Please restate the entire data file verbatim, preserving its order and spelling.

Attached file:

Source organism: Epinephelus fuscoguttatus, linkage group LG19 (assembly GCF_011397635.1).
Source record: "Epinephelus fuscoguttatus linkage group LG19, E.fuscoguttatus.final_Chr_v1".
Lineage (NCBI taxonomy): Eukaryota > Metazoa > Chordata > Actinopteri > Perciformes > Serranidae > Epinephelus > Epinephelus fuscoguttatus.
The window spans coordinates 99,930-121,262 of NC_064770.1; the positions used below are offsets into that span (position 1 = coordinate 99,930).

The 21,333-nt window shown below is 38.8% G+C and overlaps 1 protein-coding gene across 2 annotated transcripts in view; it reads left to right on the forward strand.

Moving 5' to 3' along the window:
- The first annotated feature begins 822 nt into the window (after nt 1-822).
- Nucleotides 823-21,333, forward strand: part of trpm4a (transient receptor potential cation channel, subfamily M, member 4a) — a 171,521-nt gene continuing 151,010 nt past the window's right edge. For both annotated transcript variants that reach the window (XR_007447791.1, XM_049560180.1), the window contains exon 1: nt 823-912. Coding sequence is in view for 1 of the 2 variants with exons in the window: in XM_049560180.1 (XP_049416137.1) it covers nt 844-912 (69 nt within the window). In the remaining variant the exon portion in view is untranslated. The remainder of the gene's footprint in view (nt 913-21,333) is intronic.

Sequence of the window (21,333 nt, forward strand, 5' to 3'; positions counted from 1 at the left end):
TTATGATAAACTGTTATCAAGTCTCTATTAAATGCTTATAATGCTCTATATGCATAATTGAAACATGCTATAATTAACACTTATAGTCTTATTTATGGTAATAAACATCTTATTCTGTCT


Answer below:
Source organism: Epinephelus fuscoguttatus, linkage group LG19 (assembly GCF_011397635.1).
Source record: "Epinephelus fuscoguttatus linkage group LG19, E.fuscoguttatus.final_Chr_v1".
Lineage (NCBI taxonomy): Eukaryota > Metazoa > Chordata > Actinopteri > Perciformes > Serranidae > Epinephelus > Epinephelus fuscoguttatus.
The window spans coordinates 99,930-121,262 of NC_064770.1; the positions used below are offsets into that span (position 1 = coordinate 99,930).

The 21,333-nt window shown below is 38.8% G+C and overlaps 1 protein-coding gene across 2 annotated transcripts in view; it reads left to right on the forward strand.

Moving 5' to 3' along the window:
- The first annotated feature begins 822 nt into the window (after nt 1-822).
- Nucleotides 823-21,333, forward strand: part of trpm4a (transient receptor potential cation channel, subfamily M, member 4a) — a 171,521-nt gene continuing 151,010 nt past the window's right edge. For both annotated transcript variants that reach the window (XR_007447791.1, XM_049560180.1), the window contains exon 1: nt 823-912. Coding sequence is in view for 1 of the 2 variants with exons in the window: in XM_049560180.1 (XP_049416137.1) it covers nt 844-912 (69 nt within the window). In the remaining variant the exon portion in view is untranslated. The remainder of the gene's footprint in view (nt 913-21,333) is intronic.

Sequence of the window (21,333 nt, forward strand, 5' to 3'; positions counted from 1 at the left end):
TTATGATAAACTGTTATCAAGTCTCTATTAAATGCTTATAATGCTCTATATGCATAATTGAAACATGCTATAATTAACACTTATAGTCTTATTTATGGTAATAAACATCTTATTCTGTCT